Sunday, October 2

Musings from London: the English hit the "Sweet Spot" of design - top picks at Decorex

Journals of the English Aesthetic 
while annual interior design show, Decorex
at the swanky Royal Hospital Chelsea in London
I just returned from 7 days in London on a sponsored tour via to report on the
London Design Festival, which is spread out at various events, symposiums and expos throughout the sprawling city.  I saw all these wares at either
Tent London,

Richard brendon's delicious Tea Cups
Along with all the other fun and inspiring experiences while in London, we got to spend time with a talented group of English bloggers.  Here's two who offer up informative blogs: Celebrity blogger Andrew Dunning's take on Decorex.  Andrew was hand picked by the exhibit to write about the happenings surrounding London Design Festival. 
And, check out spunky Brit blogger Hannah Coleman of DreamWalls who generously profiled us on her site!
Abigail Borg wallpapers seen at Tent London
the English love a layered design but modern 
English is pared down and edited, 

we were like locals, taking by the Tube to the regal former Chelsea Hospital, the annual world-famous Decorex show. 

we arrived to a live green wall
It's official, I'm an Anglophile. 
I have long loved the English cottage look and the sophisticated, yet comfortable feel of the 
champagne bar over at London's Decorex interior design show is the epitome of this style. 
 It hit the
 "sweet spot"
 for me
between warmth, elegance, country, yet modern and urban all rolled together into one look.
 Check out the flowers loosely and magnificently arrange by
Tom Flowers
 the fabric-covered walls in the champagne lounge is by 
Tissue d' Helene
 the space was designed  by interior design firm

I like how they upholstered this chair with a simple, repeat pattern fabric 
(from Rapture & Wright:  see details below), yet trimmed it with the unexpected simple raffia trim
the mirror topped bar, the modern overhead fixture with strategically placed Baccarat crystal champagne flutes and LOVE sign all in the center of this busy design center provided a warm, cozy yet sophisticated place to stop and have a rest, nibble and toast!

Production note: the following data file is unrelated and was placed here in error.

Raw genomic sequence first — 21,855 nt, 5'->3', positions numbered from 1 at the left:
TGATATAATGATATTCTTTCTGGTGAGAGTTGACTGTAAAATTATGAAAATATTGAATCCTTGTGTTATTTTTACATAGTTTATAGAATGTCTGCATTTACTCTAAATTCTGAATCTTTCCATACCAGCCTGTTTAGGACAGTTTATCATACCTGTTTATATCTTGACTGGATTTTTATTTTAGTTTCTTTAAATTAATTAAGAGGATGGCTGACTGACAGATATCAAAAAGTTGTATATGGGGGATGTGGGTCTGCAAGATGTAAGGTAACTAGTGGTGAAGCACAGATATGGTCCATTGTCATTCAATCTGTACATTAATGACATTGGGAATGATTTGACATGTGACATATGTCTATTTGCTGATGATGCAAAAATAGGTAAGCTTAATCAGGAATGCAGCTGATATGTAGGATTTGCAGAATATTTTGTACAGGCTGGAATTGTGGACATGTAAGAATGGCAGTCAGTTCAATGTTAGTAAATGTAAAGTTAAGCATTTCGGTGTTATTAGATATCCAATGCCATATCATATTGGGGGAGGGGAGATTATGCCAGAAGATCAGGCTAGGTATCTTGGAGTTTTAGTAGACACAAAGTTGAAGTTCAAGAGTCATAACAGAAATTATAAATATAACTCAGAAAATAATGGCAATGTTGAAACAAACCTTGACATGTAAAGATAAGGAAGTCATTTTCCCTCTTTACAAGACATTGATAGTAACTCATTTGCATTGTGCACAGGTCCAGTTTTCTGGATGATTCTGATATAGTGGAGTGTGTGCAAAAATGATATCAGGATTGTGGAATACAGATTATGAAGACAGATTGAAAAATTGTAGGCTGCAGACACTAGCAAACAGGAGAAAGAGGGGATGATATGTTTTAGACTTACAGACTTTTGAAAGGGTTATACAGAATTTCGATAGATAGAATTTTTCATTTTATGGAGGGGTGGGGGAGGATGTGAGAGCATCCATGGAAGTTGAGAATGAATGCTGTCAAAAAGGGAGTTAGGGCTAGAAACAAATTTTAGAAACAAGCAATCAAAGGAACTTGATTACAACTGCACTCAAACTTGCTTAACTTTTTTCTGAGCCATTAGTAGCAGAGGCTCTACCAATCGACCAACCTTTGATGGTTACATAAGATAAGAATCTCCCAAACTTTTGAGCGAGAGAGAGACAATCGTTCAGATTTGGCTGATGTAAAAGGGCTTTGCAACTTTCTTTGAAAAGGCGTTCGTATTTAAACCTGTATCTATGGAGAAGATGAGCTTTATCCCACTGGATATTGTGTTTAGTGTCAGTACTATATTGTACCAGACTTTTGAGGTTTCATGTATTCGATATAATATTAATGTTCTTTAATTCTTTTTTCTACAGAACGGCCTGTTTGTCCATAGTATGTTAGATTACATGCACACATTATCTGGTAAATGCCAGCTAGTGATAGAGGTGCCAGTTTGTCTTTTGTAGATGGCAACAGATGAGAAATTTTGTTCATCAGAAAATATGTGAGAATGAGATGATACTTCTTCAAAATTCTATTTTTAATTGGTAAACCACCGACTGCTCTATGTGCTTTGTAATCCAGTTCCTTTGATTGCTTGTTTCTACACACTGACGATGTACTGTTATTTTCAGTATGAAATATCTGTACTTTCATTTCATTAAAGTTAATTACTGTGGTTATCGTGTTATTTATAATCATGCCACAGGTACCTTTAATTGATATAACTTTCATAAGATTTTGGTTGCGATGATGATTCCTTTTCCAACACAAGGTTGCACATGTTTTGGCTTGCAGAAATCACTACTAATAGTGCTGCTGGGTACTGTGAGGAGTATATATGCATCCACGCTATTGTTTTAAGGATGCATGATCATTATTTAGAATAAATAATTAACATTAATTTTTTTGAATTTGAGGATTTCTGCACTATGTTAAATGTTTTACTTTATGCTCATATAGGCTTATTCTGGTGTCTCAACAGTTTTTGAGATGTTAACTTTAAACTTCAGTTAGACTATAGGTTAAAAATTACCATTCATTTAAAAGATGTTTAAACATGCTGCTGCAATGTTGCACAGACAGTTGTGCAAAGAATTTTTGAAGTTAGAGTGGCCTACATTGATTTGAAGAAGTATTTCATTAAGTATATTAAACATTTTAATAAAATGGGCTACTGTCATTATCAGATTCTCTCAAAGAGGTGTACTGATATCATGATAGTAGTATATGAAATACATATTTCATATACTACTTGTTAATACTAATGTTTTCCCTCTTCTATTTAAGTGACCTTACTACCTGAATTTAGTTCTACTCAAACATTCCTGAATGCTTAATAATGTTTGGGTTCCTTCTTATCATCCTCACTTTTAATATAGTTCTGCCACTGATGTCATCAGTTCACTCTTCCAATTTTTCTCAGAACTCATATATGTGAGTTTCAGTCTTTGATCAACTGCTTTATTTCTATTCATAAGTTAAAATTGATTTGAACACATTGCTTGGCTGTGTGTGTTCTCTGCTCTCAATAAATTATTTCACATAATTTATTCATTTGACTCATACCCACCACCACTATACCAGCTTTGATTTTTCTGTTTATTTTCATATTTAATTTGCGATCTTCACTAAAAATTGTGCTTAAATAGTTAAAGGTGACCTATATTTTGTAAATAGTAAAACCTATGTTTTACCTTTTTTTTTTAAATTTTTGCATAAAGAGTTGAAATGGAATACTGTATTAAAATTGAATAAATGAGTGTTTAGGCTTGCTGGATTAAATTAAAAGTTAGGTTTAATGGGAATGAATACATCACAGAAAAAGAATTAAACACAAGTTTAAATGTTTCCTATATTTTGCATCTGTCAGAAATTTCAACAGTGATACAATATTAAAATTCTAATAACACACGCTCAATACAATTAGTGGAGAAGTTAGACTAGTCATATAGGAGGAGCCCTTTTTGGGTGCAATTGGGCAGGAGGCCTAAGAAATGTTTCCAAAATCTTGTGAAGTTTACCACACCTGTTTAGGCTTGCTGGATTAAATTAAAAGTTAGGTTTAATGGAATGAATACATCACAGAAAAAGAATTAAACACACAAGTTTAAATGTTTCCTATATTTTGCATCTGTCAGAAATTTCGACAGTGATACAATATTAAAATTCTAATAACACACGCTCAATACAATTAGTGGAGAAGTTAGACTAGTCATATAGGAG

The English have a handle on this design aesthetic: 
the perfect combination of high end, old-world elegance
mixed with fresh, modern touches. 
A medley of the much-loved simple Georgian influences, an undying love for the garden and an affinity for well made quality products. 
I like how the English like to mix it up, and pare it down.
When stirred up in a quintessentially English manner of combining low end,
almost gritty details with high-end elegant pieces the finished product is
elegance with ease. 

In my opinion, this is hard to discern and there are many that have gotten this look wrong.  I personally was never a huge fan of the uberly popular Shabby Chic that made it's way through the US with a vengeance.  it somehow had tried to capture the English manner, but came across as more shabby and less chic and just too contrived. What I love about English style is how it feels authentic and curated over time -- concepts I write about often on Nest.  It may be items you've picked up along the years of travel, some family heirlooms, a tad bit of flea market finds and new modern designs brought in as well --
all put together in a way that, well, works! 
the sweet spot 
I'm also not a fan of overly formal and uncomfortable homes where you feel unwelcome and intimidated.  Yes the furniture may be beautiful but how it's all put together makes one feel put off and not encouraged to sit down and enjoy the space. Somehow the English manage to add beautiful high-style with period antiques as well as state of the art cutting edge modern designs and yet they put it all together in a way that is inviting. 
Often an English home feels comfortable first
and later you notice all the layers of beauty.

It's the English sweet spot I'm after here and having just returned from  a week-long jaunt through the Festival I have a few favorite finds to share and help you attain this look.  It was hard to narrow it down because Decorex was chock-filled with stylish and well made wares.  I was positively floored by all the design inspirations and sources I scoured on the floor. Some favorites....fabric: